Father Donald Senior, CP

Aug. 9: 19th Sunday in Ordinary Time

Wednesday, August 5, 2020

‘A tiny whispering sound’

1 Kgs 19:9 11-13; Ps 85:9, 10, 11-12, 13-14; Rom 9:1-5; Mt 14:22-33

A deep conviction of the Bible is that God is totally different from us, as in the famous words of Hosea 11:9, where God declares that even in the face of Israel’s infidelities God will show abundant mercy: “For I am God and no mortal.” This sense of God’s awesome being leads observant Jews today not even to say God’s name but to use euphemisms, as the Bible itself does.

Yet, at the same time, the Bible uses human images to speak of God by way of analogy. So God is like a loving father or a tender mother or a faithful spouse. In many Old Testament stories, human emotions are ascribed to God: God’s anger or sadness or frustration or forgiving mercy. These analogies or comparisons help us imagine God’s presence even though God’s transcendent being remains a mystery to us.

This blend of awesome transcendence and tender love as defining characteristics of God is present in the powerful readings we have for this Sunday. In the reading from the First Book of Kings, the great prophet Elijah has fled to the Sinai Peninsula, hounded by the murderous threats of King Ahab and his wicked consort Jezebel. 

Hiding in a cave on Mount Horeb, the prophet is commanded by God to stand outside the cave and to look for his presence. What follows seems at first to be the kind of awesome events often associated with God’s presence: a strong wind, an earthquake and then fire.

But God was not to be found in any of these dramatic signs. Instead, there came a “tiny whispering sound.” Elijah recognized this as God’s presence and he “hid his face in his cloak.”

A haunting scene from the Gospel of Matthew breathes the same spirit. The disciples find themselves “tossed about by the waves” in a nighttime storm on the Sea of Galilee. Then suddenly the amazed disciples see Jesus, who had been praying alone on a mountain near the shore. He is walking on the sea.

The power to tread upon the sea is cited several times in the Old Testament as a way of expressing God’s sovereignty over the forces of nature. And here, Jesus himself, suffused with the divine presence, displays the same power. When the disciples cry out in fear at this startling scene, Jesus reassures them: “Take courage. It is I; do not be afraid.”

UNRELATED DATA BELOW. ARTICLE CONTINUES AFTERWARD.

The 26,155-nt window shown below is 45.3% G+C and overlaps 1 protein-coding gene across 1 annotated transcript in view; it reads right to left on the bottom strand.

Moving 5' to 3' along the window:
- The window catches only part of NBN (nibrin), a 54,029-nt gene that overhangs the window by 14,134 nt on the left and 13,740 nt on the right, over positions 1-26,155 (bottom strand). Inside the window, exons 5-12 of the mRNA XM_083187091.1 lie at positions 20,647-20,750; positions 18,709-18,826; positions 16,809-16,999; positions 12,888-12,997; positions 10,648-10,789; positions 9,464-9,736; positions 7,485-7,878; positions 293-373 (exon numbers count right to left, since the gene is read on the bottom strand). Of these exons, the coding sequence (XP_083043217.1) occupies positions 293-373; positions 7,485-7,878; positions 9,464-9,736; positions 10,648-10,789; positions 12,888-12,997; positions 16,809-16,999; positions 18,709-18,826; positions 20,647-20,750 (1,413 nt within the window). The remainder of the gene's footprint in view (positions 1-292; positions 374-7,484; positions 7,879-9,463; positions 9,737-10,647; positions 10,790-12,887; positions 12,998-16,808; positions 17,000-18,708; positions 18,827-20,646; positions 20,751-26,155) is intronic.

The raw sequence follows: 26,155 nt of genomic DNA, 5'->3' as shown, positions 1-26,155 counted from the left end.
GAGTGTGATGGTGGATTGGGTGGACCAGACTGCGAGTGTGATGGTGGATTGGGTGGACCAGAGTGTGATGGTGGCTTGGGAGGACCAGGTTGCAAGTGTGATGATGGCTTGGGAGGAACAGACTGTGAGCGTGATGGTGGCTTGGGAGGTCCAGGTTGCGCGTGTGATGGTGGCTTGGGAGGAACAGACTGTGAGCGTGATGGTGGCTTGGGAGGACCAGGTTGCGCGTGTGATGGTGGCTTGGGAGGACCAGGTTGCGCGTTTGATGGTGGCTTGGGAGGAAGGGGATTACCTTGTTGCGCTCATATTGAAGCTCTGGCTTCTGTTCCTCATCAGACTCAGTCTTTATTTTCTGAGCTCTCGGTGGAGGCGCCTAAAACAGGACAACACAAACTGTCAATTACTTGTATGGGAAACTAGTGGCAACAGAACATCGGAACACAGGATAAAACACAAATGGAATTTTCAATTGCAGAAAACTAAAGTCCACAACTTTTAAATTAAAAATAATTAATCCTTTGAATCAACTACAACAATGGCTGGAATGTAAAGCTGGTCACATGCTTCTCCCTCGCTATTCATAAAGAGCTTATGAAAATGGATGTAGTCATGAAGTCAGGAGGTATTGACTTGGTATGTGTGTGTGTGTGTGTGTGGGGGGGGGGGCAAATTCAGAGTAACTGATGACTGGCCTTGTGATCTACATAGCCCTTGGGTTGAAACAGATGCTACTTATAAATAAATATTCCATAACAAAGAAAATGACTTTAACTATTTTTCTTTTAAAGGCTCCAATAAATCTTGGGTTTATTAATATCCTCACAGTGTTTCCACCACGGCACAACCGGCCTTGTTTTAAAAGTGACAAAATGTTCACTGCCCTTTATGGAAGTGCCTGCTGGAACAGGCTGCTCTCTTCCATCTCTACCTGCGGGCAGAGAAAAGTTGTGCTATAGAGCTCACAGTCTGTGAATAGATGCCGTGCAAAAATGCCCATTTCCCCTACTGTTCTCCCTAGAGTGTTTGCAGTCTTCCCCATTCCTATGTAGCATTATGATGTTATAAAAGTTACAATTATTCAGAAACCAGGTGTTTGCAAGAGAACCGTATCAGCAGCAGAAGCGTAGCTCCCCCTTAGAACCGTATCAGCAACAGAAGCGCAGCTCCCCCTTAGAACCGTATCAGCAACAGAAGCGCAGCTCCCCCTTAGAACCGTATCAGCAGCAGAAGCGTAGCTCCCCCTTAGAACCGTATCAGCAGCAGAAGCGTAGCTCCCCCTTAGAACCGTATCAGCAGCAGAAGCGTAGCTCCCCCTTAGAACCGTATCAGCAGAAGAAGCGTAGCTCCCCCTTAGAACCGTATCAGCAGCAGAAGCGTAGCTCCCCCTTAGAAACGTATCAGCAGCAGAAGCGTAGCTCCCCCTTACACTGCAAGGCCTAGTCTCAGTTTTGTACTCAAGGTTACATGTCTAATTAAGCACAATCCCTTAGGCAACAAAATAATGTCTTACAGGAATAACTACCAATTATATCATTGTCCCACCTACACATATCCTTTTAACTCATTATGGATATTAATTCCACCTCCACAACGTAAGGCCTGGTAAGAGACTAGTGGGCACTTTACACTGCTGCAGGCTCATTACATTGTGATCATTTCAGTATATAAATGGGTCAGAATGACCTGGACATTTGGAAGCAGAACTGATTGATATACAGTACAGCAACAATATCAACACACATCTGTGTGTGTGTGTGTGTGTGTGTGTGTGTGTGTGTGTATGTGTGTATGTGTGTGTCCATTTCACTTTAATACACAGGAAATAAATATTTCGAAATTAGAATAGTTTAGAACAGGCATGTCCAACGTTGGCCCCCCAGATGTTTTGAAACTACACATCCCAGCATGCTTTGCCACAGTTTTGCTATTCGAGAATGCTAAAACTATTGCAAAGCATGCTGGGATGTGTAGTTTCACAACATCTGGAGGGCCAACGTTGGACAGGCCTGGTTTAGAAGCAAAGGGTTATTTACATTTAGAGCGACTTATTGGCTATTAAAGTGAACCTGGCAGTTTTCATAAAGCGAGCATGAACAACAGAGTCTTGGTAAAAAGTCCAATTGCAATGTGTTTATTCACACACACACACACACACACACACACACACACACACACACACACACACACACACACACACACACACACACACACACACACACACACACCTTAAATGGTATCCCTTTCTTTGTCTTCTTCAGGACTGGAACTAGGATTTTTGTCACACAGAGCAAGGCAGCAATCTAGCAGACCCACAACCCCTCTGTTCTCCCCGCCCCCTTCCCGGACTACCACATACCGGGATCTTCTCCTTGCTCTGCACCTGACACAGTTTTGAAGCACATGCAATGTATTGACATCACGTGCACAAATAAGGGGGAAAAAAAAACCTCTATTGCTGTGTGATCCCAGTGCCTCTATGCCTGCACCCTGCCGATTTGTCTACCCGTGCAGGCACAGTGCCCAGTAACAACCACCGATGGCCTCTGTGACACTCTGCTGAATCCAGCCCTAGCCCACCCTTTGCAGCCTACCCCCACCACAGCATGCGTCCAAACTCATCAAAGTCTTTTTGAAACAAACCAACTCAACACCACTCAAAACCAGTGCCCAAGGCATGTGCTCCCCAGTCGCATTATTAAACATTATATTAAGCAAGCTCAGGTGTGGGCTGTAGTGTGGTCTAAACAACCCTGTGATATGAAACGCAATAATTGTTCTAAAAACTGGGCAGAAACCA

The translation “It is I” can mask the full import of Jesus’ words. Literally in Greek, Jesus says, “ego eimi,” which translates to “I am.” This is the same mysterious name of God that appears in theophanies in the Old Testament, “I am who am” (the translation of the sacred Hebrew name for God, Yahweh).

This passage from Matthew’s Gospel affirms the divine power of Jesus. More than that, the story reveals the impact of God’s power as one of healing and rescue. 

Peter, dazzled by Jesus’ presence, asks to walk on the water to him. Jesus calls to him come. And Peter walks on the water — sharing in Jesus’ divine power — until in the face of the wind and the angry sea, he lets fear overtake his faith. 

“Lord, save me!” Peter cries out. Jesus, chiding him for his “little faith,” lifts him out of the waves. Together Jesus and Peter get into the boat with the other disciples and the winds die down. Overwhelmed by this encounter with the divine presence, the disciples offer homage to Jesus: “Truly, you are the Son of God.”

These powerful readings remind us of the mystery of God’s presence. Sometimes we may take God for granted or even speak of God too informally as if there were no mystery at all. The Bible is fully convinced of God’s unconditional love and infinite mercy, but also recognizes that grasping the full identity of God is beyond our power and imagination.

Thus, faith in God remains a challenge to us. We can echo the words of the parent, who faced with Jesus’ healing of his epileptic son, exclaims, “I believe, Lord, help my unbelief!”


  • scripture